At the start of the 20th century, Wales was known for its music and entertainment, its independent spirit and its rich sports heritage, but something was terribly wrong. The bars flourished while the powerless and passionless churches dried up.
Gambling and greed were beginning to dominate virtually every activity and captivate the nation's middle class. Violent crimes increased so quickly that there were not enough police officers in the entire country to restore order.
According to noted revival historians, as the hunger for personal pleasure began to dominate the culture, Evan Roberts, then a coal miner, would carry his beloved Bible into the mines with him. For 13 months Roberts cried out to heaven in intense prayer and intercession as God birthed a desperate need for revival in his heart.
In 1904, God unleashed fiery Roberts on Wales, along with a small ministry team. This young preacher, who delivered an unusual message of "praying in the Spirit," had a vision in which 100,000 souls would come to Christ.
Six weeks into what became known as the Welsh Revival, as many as 20,000 people had come to the Lord. Revival began breaking out in other countries as people read newspaper accounts of what was happening in Wales.
Many of the greatest preachers and Christian leaders of that day, including Rees Howells and G. Campbell Morgan, came to witness the revival. The impact was felt around the world, and qualifies this as the greatest revival in history.
Jesus' Power Remains on the Earth
Roberts was one of the early pioneers who released God's power like a fire in the dry timber of human hearts. But the real fire was ignited thousands of years ago when the One called Immanuel—God with us—invaded the earth and changed the course of history.
His mission was to turn the direction of the human race away from hell and toward the God of heaven. And when Jesus Christ ascended on high, He made provision for His supernatural presence to remain on Earth in even greater measure.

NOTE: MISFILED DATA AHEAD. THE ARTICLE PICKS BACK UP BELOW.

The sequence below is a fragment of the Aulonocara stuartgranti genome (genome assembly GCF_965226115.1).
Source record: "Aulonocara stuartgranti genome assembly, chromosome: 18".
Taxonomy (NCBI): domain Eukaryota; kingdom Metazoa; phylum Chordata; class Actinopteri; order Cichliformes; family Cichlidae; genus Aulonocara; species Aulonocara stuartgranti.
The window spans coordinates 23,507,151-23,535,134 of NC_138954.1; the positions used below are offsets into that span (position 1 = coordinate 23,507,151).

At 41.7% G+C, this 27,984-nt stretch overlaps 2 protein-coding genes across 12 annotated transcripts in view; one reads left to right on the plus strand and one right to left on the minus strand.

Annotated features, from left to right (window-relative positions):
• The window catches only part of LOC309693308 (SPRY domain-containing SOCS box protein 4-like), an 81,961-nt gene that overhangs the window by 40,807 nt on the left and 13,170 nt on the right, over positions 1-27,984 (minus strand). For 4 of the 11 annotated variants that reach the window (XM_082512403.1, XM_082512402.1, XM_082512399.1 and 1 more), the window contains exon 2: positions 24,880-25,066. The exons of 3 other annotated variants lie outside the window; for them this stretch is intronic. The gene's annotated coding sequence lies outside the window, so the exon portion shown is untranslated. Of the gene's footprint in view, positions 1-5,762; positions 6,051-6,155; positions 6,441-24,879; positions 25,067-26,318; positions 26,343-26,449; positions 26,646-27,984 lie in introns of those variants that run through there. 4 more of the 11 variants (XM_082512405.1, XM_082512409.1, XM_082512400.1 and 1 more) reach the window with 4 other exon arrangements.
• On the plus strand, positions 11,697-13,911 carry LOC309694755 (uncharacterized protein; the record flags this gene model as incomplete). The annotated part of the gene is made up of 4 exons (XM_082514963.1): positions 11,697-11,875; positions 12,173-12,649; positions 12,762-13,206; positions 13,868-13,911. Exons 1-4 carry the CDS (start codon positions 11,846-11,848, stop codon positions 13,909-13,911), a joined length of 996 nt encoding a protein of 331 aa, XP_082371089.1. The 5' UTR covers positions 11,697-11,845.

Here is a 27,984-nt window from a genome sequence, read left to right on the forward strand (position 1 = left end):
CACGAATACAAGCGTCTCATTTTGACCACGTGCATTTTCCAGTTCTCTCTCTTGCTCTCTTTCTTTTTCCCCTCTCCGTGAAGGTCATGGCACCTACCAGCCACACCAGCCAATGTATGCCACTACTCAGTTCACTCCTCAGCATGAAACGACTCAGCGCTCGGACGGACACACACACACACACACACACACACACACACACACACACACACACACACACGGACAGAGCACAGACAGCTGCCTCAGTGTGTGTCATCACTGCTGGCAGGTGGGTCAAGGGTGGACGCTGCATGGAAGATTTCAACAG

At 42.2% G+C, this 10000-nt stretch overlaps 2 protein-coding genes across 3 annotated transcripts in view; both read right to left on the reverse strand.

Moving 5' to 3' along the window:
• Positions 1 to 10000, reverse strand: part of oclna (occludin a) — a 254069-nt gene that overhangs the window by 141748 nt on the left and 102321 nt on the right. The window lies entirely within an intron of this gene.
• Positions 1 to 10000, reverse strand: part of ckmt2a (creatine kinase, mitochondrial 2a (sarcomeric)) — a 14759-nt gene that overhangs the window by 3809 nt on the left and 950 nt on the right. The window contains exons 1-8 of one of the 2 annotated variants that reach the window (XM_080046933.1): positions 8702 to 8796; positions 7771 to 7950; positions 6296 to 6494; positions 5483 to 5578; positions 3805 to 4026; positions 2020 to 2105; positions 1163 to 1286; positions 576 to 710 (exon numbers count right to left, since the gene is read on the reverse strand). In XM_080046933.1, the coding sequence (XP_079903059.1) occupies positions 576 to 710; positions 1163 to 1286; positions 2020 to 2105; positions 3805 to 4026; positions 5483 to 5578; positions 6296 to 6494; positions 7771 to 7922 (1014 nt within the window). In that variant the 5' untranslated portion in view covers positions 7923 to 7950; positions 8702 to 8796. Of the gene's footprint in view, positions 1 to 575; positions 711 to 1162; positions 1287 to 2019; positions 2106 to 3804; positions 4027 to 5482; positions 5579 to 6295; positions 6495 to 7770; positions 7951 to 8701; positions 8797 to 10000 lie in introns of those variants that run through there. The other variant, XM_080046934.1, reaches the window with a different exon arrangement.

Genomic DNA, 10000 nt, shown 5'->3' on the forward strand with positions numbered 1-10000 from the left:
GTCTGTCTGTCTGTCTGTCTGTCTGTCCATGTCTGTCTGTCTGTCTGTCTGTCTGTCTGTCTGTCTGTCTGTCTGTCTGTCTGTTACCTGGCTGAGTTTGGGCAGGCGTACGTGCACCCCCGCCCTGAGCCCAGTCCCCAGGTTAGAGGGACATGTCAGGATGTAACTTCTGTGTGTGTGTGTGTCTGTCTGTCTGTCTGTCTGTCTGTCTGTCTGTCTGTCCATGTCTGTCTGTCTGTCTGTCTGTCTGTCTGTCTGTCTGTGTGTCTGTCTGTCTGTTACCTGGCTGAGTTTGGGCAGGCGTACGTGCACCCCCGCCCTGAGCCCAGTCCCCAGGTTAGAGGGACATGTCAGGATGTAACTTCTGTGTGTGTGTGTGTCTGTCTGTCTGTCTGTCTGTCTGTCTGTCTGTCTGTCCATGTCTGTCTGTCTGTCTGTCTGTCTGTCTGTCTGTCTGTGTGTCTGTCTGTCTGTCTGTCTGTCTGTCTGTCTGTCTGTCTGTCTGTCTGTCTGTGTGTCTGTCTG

Many Christians are fond of quoting John 14:12, and I include myself in that number: "Verily, verily, I say unto you, He that believeth on me, the works that I do shall he do also; and greater works than these shall he do; because I go unto my Father" (KJV).
The only problem I see is that we don't put enough emphasis on the agency of that promise, described by Jesus: "And I will pray the Father, and He shall give you another Comforter, that He may abide with you for ever" (v. 16).
I'd love to be part of a church that does even greater works than Jesus did in His lifetime. We know this isn't happening; but it could. Jesus can do more and greater works because He has the opportunity to multiply His miracle-working power through millions of hands instead of using just His own.
God gave us the supernatural baptism of the Holy Spirit to continue the supernatural work of Christ on the earth (Acts 2:1-4). So why isn't the church demonstrating supernatural power the way Jesus did?
The believers of the first century made such an impact on their societies that they transformed entire nations. Today our churches often don't have enough power to transform the sinners in their own pews, let alone reach their cities or nations. Why?
I'm convinced that today we have greatly reduced and undervalued the role of the Holy Spirit. According to the theory called cessationism, the supernatural work of the Spirit (apart from regeneration) ceased with the passing of the original apostles. But the Holy Spirit was given to everyone, not just to the 12 apostles of Jesus Christ.
The apostle Paul, among others in the New Testament, wasn't one of the original 12. Yet he demonstrated the power of the Holy Spirit and operated in supernatural gifts that can be attributed only to Him.
Acts 13 recounts the story of a gathering of the church at Antioch. Here people without reputations as apostles heard the voice of the Holy Spirit and were authorized to lay hands on Barnabas and Saul and send them out as apostles.
This speaks of apostolic authority totally separate from the original 12 who were based out of Jerusalem. But none of this makes much sense if you see the Holy Spirit as a powerless entity.
The Problem With the Spirit
The greatest difficulty for those who would discount the Holy Spirit is the number of Old and New Testament passages dealing with His character, mission and power in the latter days. In other words, the problem with the Holy Spirit is that He is so supernatural.
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